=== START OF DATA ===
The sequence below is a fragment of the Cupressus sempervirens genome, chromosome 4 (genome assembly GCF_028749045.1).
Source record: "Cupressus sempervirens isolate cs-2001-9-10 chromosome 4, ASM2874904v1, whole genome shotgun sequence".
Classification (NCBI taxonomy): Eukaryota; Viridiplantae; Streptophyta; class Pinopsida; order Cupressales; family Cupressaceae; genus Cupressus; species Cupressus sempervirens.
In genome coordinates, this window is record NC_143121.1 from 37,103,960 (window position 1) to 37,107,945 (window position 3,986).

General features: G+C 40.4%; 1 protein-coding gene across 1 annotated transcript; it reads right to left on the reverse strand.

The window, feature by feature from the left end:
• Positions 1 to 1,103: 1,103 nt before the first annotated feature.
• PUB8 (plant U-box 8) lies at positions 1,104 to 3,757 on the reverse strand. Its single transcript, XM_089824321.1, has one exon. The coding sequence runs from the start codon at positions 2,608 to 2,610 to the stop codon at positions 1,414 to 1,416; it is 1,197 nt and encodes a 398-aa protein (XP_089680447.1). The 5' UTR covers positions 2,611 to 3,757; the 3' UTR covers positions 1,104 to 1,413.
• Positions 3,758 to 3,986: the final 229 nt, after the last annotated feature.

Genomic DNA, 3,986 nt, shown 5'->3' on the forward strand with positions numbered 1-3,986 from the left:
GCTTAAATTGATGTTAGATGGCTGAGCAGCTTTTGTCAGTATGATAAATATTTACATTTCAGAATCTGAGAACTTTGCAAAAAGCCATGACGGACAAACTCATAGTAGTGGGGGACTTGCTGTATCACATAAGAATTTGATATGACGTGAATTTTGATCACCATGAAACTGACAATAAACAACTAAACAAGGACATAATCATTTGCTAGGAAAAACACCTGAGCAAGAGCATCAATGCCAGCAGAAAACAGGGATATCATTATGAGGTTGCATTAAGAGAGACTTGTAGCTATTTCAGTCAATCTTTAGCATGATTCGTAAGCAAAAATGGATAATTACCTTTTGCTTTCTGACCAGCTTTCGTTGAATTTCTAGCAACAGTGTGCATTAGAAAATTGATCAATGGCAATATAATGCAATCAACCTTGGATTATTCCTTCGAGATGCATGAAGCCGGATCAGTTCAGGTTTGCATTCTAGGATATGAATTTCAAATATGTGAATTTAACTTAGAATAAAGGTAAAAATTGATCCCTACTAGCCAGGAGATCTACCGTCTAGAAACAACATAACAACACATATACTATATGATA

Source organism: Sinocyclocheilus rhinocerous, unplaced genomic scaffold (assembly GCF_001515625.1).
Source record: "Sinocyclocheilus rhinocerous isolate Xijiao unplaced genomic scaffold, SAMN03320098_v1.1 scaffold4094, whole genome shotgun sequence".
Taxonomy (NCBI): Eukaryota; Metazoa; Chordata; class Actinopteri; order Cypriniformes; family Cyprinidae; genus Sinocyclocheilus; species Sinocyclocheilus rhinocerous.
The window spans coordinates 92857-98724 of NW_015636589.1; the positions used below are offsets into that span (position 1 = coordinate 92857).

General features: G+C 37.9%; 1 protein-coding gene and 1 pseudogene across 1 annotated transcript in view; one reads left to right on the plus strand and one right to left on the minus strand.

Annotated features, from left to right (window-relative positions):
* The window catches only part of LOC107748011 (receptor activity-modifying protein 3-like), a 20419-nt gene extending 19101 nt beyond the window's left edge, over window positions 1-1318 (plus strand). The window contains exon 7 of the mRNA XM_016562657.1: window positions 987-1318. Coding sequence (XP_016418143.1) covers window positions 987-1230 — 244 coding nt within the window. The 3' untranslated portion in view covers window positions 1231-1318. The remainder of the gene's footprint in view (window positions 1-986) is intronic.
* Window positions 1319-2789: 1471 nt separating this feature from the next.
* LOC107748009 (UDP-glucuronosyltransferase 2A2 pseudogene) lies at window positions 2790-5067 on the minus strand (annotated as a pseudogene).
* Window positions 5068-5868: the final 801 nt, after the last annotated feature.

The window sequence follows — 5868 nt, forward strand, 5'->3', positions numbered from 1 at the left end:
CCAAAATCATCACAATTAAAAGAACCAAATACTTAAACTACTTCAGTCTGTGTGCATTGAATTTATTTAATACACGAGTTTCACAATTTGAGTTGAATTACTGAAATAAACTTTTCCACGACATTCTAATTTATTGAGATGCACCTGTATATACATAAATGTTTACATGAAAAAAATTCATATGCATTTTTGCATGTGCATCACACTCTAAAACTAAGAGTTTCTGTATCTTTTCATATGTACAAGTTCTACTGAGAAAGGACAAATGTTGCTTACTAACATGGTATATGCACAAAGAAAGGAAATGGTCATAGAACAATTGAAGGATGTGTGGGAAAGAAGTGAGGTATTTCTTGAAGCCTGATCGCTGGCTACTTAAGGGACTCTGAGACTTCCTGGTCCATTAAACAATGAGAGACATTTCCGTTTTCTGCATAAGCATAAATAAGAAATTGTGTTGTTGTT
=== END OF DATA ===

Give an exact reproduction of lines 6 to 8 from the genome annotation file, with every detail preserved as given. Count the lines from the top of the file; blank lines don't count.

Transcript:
The window, feature by feature from the left end:
• Positions 1 to 1,103: 1,103 nt before the first annotated feature.
• PUB8 (plant U-box 8) lies at positions 1,104 to 3,757 on the reverse strand. Its single transcript, XM_089824321.1, has one exon. The coding sequence runs from the start codon at positions 2,608 to 2,610 to the stop codon at positions 1,414 to 1,416; it is 1,197 nt and encodes a 398-aa protein (XP_089680447.1). The 5' UTR covers positions 2,611 to 3,757; the 3' UTR covers positions 1,104 to 1,413.